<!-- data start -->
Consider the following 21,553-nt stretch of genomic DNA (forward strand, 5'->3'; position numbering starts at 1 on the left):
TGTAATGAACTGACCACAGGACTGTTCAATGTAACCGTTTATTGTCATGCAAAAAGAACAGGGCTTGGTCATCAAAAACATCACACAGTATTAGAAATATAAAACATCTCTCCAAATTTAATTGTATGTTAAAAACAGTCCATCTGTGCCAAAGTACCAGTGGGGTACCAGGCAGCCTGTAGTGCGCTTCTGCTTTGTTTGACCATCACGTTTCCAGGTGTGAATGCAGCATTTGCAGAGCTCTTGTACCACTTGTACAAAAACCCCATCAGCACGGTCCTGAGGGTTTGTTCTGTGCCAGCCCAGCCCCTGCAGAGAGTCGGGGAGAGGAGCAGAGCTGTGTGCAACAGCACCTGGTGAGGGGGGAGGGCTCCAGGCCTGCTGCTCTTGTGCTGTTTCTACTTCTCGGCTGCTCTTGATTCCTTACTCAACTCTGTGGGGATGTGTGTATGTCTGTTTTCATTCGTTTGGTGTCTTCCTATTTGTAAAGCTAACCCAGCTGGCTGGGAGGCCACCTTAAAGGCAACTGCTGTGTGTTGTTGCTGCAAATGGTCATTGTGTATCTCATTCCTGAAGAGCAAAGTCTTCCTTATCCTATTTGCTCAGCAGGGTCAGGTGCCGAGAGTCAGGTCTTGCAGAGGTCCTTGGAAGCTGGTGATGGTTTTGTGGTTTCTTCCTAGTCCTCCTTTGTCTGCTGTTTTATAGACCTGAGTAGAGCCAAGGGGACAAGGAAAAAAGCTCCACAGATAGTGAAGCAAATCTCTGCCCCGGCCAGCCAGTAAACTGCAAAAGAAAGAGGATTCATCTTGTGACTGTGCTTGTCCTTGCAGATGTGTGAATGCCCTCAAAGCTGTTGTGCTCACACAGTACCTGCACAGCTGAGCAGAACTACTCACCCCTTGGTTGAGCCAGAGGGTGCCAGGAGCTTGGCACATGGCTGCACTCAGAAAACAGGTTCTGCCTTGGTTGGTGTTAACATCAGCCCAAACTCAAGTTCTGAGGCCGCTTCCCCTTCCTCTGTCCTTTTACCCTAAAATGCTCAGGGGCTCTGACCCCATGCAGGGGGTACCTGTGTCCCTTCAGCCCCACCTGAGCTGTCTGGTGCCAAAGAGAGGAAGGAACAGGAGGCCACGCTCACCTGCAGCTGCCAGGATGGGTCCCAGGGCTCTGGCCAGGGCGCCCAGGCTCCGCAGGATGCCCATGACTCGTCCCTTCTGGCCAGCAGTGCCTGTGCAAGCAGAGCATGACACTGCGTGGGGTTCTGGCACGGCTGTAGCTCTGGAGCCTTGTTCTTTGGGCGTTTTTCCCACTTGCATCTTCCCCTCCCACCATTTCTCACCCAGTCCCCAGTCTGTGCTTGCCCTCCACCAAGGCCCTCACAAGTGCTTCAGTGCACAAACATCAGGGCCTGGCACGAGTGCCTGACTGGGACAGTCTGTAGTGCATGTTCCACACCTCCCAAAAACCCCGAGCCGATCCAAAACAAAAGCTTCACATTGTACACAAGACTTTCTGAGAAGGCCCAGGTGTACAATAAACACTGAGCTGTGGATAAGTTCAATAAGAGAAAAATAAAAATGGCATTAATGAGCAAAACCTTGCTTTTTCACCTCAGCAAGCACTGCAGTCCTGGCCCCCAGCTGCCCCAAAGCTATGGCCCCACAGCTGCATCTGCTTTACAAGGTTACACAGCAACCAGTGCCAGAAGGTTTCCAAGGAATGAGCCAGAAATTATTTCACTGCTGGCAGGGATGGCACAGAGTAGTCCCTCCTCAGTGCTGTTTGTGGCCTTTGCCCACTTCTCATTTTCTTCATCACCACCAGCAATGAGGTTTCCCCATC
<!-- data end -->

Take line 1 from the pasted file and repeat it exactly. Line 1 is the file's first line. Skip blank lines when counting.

Consider the following 21,553-nt stretch of genomic DNA (forward strand, 5'->3'; position numbering starts at 1 on the left):